Professor Mahdiya Salih, head of the department of political ideologies in Baghdad University, like many Iraqis, accuses the members of pursuing their personal interests and influence. “They only care about being in positions of power. I am ready to accept any Iraqi from any religion, faction, minority, on one condition; that he (she) is just and loyal to this country.” Professor Azzawi thinks the Council members have put themselves in an unfortunate and embarrassing situation – “They should have concentrated on building and developing their parties and programs, instead of branding themselves as collaborators.”


The birth of the Council was difficult and attended by a series of failures. There were numerous meetings and conferences, both inside and outside Iraq. The last ones were in London, Sulaymaniya (northern Iraq) and Nasiriya (southern Iraq). At the last two conferences inside Iraq, parties failed to achieve consensus. In Nasiriya, it was declared that there would be an enlarged Iraqi national conference for all Iraqi political forces in May. The conference was first postponed for another month, then canceled. Instead, Bremer announced a plan for council of members handpicked by him, which would be strictly advisory in nature. This last proviso engendered strong negative reactions, so he changed the name to Governing Council and dropped the explicit claim that it was merely advisory.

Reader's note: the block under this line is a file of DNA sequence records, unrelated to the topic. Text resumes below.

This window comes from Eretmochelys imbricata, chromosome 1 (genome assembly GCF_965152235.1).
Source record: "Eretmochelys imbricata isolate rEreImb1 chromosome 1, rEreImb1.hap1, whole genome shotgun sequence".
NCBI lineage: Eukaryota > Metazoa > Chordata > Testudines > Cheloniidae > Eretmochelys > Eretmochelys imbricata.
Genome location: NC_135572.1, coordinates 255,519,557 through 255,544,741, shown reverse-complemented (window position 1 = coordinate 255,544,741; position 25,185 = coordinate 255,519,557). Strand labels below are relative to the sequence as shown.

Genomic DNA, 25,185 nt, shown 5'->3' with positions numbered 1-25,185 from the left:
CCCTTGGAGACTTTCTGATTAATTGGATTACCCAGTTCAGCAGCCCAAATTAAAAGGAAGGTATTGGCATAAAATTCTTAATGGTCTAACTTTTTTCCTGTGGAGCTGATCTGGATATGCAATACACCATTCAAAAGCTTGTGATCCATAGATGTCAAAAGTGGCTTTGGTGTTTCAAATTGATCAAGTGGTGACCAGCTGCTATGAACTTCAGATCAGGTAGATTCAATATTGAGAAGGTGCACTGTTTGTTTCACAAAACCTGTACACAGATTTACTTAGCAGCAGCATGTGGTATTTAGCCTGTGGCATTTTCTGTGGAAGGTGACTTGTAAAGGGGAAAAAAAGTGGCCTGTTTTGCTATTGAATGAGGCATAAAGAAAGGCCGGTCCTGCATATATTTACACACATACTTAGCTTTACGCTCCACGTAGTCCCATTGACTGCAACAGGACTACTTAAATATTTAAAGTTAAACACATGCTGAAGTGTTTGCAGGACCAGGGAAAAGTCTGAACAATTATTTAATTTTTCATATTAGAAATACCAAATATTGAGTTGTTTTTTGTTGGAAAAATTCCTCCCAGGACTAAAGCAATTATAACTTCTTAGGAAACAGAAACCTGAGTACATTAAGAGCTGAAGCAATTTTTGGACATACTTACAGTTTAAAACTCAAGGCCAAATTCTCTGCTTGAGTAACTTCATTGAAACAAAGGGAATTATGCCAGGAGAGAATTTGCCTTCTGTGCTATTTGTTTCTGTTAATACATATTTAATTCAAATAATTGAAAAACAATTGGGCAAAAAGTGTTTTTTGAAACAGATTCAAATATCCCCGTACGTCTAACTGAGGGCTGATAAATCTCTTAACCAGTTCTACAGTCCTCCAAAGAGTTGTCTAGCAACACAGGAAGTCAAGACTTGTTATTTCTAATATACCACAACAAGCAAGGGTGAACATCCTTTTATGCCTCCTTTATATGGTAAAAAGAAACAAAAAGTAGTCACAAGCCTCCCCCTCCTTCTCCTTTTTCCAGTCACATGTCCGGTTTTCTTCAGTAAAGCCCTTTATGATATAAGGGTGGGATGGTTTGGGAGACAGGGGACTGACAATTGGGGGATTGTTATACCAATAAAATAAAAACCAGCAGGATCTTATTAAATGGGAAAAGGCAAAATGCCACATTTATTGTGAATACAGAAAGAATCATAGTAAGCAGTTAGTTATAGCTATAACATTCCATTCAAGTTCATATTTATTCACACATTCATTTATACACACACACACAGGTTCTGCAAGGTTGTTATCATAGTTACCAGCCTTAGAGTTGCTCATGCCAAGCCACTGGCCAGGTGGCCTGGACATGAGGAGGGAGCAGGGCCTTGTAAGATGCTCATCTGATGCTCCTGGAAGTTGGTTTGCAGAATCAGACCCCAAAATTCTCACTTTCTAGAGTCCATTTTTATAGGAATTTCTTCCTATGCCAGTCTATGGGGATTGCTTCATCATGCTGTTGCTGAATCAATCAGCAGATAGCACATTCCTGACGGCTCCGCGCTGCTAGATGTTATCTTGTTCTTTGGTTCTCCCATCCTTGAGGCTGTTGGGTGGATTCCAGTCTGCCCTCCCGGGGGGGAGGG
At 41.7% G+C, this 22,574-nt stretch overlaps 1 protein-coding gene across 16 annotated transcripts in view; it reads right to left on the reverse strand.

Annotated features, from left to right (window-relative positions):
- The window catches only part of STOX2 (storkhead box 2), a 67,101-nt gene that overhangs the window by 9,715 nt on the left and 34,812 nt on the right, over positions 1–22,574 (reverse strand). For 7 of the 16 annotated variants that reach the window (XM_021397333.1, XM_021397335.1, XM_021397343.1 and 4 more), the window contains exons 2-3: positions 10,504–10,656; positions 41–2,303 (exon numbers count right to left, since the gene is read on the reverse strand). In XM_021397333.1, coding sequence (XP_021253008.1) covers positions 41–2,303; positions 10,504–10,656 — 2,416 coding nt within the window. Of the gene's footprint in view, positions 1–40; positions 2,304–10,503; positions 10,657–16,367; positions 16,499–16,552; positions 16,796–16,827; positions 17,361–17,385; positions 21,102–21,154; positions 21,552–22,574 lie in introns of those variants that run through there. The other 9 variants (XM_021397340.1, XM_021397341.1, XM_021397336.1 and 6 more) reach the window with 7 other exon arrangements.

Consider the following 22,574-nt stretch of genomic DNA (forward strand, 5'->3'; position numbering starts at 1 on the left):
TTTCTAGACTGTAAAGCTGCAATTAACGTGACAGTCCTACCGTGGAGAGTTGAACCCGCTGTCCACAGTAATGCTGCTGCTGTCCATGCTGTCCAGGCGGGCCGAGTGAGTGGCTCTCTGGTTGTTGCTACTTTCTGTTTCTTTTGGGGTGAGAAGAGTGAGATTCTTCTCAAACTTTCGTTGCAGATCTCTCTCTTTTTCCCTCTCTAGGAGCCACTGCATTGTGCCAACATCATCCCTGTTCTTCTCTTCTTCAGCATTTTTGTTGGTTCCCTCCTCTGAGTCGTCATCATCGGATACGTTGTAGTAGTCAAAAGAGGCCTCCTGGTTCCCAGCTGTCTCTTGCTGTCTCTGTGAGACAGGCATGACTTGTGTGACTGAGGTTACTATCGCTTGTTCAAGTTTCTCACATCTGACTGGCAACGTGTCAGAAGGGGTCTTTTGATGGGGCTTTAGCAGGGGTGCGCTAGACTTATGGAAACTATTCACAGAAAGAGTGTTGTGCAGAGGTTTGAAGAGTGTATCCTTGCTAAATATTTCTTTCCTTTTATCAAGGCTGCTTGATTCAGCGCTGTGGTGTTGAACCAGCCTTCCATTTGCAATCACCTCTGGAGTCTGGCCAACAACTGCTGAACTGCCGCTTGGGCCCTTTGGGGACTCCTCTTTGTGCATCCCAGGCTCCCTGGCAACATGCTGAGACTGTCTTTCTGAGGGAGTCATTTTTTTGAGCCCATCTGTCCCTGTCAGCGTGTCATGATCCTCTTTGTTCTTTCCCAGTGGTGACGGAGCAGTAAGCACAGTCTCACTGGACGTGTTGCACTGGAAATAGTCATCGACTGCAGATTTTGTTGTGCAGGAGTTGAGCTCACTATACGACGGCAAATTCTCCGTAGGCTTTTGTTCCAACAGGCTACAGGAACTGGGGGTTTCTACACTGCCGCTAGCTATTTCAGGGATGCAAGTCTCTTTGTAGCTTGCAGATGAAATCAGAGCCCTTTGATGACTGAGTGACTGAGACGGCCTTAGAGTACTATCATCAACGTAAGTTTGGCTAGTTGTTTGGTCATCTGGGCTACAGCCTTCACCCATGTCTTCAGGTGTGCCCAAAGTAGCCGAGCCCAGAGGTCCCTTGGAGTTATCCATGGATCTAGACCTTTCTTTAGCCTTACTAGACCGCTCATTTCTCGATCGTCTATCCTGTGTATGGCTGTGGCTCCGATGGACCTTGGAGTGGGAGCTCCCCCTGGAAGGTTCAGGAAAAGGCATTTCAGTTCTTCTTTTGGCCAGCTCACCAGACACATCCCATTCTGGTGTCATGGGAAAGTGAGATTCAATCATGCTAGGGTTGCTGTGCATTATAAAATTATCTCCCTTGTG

During the entire four months of this process, the Americans and the Iraqis involved in this process constantly exchanged accusations. The Americans accused the Iraqis of failure to agree on a unified political discourse , while the Iraqis accused the Americans of not giving them enough authority. They claimed that American political intentions were not clear enough, especially concerning oil.